E-commerce: Is Amazon Prime still worth it?
“Is Amazon Prime worth its new $119 price tag?” asked Jacob Passy in MarketWatch.com. Last month, the retail behemoth raised the annual price of its membership program by 20 percent—the first price hike since March 2014. In justifying the rise, Amazon pointed to its expanded list of perks beyond Prime’s essential attraction: free two-day shipping. Prime now provides members with streaming packages of TV shows, movies, and music that rival those of Spotify and Netflix, plus video games and e-books and magazines. A lot depends on how much you rely on Amazon for everything from paper towels to power cords, said Dwight Silverman in the Houston Chronicle. My wife and I probably order five to 10 items a month and always opt for free shipping, so Prime pays for itself after a couple of months. But a colleague of mine only occasionally buys things, and got a Prime membership so his father could watch its TV shows. “At $119, he’s thinking of dropping it.”
“I say keep your $119,” said Tom Rogan in the Washington Examiner. Free shipping, once the key incentive to sign up, is no longer that unusual. Walmart and Target, for instance, now offer free two-day shipping on orders over $35. Amazon itself also provides free shipping—although admittedly not two-day shipping—on most product categories when you spend more than $25. In its defense, Amazon “countered the dulling of free shipping by building out the rest of the ecosystem,” said Brian Barrett in Wired.com. The company is beginning to offer innovations like in-car and in-home delivery, and the Amazon-owned Whole Foods supermarkets offer free grocery deliveries for Prime customers in some cities. It’s also worth noting that “a year of Prime still costs less than a year of Netflix.” You may not need Prime, but you could “almost certainly slice and dice the benefits in a way that adds up to a yes.”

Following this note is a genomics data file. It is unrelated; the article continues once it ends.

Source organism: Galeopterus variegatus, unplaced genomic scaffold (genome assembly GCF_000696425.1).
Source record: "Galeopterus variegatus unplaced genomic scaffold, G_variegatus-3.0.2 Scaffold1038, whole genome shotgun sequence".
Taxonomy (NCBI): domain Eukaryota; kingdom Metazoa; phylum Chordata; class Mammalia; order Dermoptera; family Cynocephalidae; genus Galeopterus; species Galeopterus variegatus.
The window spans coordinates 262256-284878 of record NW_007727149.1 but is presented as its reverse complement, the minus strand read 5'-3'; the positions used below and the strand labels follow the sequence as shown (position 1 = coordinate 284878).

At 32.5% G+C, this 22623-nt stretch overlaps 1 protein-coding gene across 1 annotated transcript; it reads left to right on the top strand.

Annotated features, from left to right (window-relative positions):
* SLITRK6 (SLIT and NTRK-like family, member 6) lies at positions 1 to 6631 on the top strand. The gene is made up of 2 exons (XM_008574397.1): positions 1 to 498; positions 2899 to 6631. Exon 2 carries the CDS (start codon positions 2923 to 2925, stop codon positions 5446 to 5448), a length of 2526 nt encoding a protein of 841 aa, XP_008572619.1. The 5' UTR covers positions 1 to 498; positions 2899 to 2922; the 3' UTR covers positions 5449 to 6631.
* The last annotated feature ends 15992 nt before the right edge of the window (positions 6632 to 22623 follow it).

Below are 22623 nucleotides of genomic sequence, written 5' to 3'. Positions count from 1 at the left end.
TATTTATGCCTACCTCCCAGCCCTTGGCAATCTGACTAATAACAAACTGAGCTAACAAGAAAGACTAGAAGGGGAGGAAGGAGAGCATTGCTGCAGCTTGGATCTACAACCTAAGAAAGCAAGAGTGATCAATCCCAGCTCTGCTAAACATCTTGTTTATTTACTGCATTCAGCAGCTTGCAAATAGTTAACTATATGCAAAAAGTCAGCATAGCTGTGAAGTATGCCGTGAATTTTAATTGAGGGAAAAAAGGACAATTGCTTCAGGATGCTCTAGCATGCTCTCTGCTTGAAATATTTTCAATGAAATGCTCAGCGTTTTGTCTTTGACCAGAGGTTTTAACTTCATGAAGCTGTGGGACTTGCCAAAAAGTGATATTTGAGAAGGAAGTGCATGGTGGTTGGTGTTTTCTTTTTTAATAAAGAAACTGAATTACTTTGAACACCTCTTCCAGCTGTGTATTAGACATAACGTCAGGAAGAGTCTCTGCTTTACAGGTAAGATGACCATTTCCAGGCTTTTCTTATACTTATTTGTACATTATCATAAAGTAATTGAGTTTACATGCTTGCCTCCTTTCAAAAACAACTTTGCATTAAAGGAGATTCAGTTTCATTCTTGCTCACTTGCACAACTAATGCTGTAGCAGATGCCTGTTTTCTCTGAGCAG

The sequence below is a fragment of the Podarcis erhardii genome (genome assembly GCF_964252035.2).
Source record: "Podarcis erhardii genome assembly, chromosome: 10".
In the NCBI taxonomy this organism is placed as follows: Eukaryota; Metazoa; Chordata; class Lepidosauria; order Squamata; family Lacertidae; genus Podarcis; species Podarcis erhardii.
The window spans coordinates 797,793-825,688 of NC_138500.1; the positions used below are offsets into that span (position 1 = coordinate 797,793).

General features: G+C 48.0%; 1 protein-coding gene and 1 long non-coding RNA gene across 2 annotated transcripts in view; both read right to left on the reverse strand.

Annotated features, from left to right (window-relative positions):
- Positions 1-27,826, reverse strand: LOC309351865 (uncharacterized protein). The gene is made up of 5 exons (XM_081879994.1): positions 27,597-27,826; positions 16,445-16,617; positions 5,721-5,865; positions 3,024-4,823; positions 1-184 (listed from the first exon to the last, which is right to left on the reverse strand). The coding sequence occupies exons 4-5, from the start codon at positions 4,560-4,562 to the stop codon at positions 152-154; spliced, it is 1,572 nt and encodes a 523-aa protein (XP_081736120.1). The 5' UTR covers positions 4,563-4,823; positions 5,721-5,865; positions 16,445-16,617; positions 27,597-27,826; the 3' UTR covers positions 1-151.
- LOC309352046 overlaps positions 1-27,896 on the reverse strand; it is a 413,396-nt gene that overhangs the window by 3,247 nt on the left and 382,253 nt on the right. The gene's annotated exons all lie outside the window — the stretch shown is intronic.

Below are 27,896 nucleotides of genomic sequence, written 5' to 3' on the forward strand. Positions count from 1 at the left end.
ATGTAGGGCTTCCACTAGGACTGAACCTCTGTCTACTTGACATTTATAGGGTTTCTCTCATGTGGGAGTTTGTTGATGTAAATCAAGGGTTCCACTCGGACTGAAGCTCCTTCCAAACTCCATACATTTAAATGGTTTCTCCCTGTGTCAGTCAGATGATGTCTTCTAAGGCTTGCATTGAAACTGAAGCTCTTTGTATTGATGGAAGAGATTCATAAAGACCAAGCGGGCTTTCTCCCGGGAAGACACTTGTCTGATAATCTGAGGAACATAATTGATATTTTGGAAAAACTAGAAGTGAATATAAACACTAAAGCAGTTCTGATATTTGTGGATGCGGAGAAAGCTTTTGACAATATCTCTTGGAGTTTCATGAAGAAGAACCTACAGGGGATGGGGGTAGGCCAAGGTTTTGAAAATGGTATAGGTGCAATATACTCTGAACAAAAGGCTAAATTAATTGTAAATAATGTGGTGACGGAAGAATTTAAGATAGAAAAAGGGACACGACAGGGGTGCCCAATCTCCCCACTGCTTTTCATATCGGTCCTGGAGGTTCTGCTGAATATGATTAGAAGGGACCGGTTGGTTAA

If the Prime price hike seems too steep, you could split your membership with a family member or friend, said Abha Bhattarai in The Washington Post. Prime memberships—including most benefits—can be shared among two adults through Prime’s Household feature. “But there’s a catch: Users must agree to share payment methods, including credit cards and gift cards.” You can also switch to a monthly payment plan. Instead of coughing up $119 in one lump payment, you can instead opt to pay in monthly installments of $12.99. “Want to stream movies but don’t care about free shipping on orders less than $25?” A monthly Prime Video subscription is available for $8.99 per month. And anyone heading to school can save: “Students with a .edu email address are eligible for a half-price student membership for up to four years.” ■